Instead of a "community rule channel", I would love to see shared-ownership (or no ownership, however you would like to look at it) posts. A post that users of a certain role can all edit and isn't bound to a single account. This is currently generally done by using a bot to make and edit posts with, but the UX of using a bot versus normal discord editing is very poor.
ive tried several times. nothing will happen. just run the discord delete monkeyscripts etc
As per the GDPR they _must_ respond within 30 days and cannot ask for a fee.

If they didn't, you can file a complaint for CCPA or GDPR violation.

A company of that size shouldn't be fucking around with GDPR deletion requests, they're not "nice to have" features. They're must-have-or-else features.

I never understood why Discord servers keep messages indefinitely. Especially with no way to delete them in bulk. I also had an issue with support where I lost access to my email address, but still had username, password, and 2fa. Went to change email in my account and it sent the code to the old address.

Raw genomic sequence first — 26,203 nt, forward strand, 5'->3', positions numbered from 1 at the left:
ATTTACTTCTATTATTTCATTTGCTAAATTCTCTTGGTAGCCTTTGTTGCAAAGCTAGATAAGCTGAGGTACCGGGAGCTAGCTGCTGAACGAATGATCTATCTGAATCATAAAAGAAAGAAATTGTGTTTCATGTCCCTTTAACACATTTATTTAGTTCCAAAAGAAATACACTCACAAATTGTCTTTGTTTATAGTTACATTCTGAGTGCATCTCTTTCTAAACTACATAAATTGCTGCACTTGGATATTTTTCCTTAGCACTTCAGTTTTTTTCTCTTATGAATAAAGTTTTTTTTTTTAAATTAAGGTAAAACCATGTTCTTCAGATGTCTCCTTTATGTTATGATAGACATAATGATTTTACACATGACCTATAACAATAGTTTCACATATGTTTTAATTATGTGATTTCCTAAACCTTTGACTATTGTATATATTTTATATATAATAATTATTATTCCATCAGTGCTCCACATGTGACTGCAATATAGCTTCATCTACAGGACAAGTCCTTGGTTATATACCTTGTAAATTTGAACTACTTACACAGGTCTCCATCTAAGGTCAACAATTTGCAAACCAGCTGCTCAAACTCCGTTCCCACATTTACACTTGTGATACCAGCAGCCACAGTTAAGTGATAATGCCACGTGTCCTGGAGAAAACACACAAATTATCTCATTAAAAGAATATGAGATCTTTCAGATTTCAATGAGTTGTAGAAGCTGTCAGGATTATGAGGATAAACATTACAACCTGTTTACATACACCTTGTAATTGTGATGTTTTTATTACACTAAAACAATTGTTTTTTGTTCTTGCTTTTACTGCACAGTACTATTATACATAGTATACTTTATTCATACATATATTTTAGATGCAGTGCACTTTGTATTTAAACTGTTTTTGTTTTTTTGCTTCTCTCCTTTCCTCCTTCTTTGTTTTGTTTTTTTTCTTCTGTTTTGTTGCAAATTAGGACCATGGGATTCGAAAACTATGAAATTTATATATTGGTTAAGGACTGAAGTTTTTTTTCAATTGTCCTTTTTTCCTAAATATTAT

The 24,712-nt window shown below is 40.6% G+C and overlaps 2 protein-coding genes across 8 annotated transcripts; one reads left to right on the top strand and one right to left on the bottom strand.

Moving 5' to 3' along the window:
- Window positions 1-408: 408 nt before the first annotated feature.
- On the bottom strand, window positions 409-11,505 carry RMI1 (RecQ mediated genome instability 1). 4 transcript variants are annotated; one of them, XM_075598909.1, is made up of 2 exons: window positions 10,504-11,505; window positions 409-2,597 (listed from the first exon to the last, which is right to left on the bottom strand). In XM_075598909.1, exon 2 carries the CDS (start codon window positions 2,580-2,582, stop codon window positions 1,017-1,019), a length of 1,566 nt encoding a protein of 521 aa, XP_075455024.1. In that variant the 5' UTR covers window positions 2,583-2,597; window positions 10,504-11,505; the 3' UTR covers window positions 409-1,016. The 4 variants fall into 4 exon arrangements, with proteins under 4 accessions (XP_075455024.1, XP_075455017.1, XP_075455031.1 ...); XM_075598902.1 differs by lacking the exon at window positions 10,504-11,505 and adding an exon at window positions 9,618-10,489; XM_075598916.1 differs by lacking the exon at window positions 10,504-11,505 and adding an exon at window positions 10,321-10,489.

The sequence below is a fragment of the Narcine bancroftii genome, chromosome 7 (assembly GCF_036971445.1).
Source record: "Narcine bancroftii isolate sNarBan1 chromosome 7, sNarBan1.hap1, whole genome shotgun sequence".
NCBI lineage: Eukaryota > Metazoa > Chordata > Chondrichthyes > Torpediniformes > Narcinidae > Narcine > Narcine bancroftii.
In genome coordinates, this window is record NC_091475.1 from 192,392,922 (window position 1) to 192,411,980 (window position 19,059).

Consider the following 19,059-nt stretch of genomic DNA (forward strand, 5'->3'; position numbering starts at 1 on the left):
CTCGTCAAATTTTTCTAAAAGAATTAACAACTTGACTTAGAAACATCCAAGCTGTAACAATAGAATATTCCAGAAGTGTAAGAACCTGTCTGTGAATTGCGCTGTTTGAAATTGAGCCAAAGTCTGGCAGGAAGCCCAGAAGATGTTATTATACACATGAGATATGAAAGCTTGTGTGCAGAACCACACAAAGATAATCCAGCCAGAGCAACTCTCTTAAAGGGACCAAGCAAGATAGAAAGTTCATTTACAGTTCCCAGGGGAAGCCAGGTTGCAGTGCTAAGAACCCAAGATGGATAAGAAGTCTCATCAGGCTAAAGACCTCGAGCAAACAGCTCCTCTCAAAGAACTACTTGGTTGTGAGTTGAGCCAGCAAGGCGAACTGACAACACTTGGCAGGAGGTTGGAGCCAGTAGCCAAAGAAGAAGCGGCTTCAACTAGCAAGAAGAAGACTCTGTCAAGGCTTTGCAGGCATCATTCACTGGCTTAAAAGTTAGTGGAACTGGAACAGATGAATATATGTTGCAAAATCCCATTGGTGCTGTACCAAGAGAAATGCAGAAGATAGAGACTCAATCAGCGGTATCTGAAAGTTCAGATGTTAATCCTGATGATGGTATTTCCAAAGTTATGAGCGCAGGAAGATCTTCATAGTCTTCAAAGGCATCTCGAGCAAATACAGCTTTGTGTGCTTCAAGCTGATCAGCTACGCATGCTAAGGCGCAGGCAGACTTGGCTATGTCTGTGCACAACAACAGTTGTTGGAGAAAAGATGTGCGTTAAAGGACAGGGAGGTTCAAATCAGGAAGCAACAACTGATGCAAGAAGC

Discord isn't ephemeral like IRC, that's a big part of why people like it. Why would they auto-delete old messages?
Why should they keep so much data that just raises their storage bills?
Text storage is cheap. If the average message is one kilobyte (random estimate) when stored, it would take a billion of them to reach a terabyte. When we calculate the cost based on a consumer getting a 20 TB WD Red for $500 (Discord would be paying even less), that's 20 billion messages for $500, or 2.5 cents per million.
Because it's great to be able to find that one link someone mentioned, or the thing talked about a year ago, etc. Same reason one might keep their texting history for as long as possible.
They even specifically make a powerful search function to make looking up things easy. You can make a combine query of something like `post by me` `contains image` `in certain channel` `before 2020/03` `contains certain text`. And it will filter out any matching result for you.

It's currently the most useful search function i ever seen in IMs

Text is very cheap.

Images, a little less so.

Video--I would expect them to eventually evict this.

Both Twitter and Facebook keep messages/posts indefinitely with no (official) way to delete them in bulk.
You are thinking of Discord like IRC. It's not. Think of Discord like a forum/wiki instead. That better represents what Discord is, and how people generally use it.
Had the same issue. After like 6 months they finally got back to me. These companies should have account deletions automated.
How did that go? Did you get your data removed?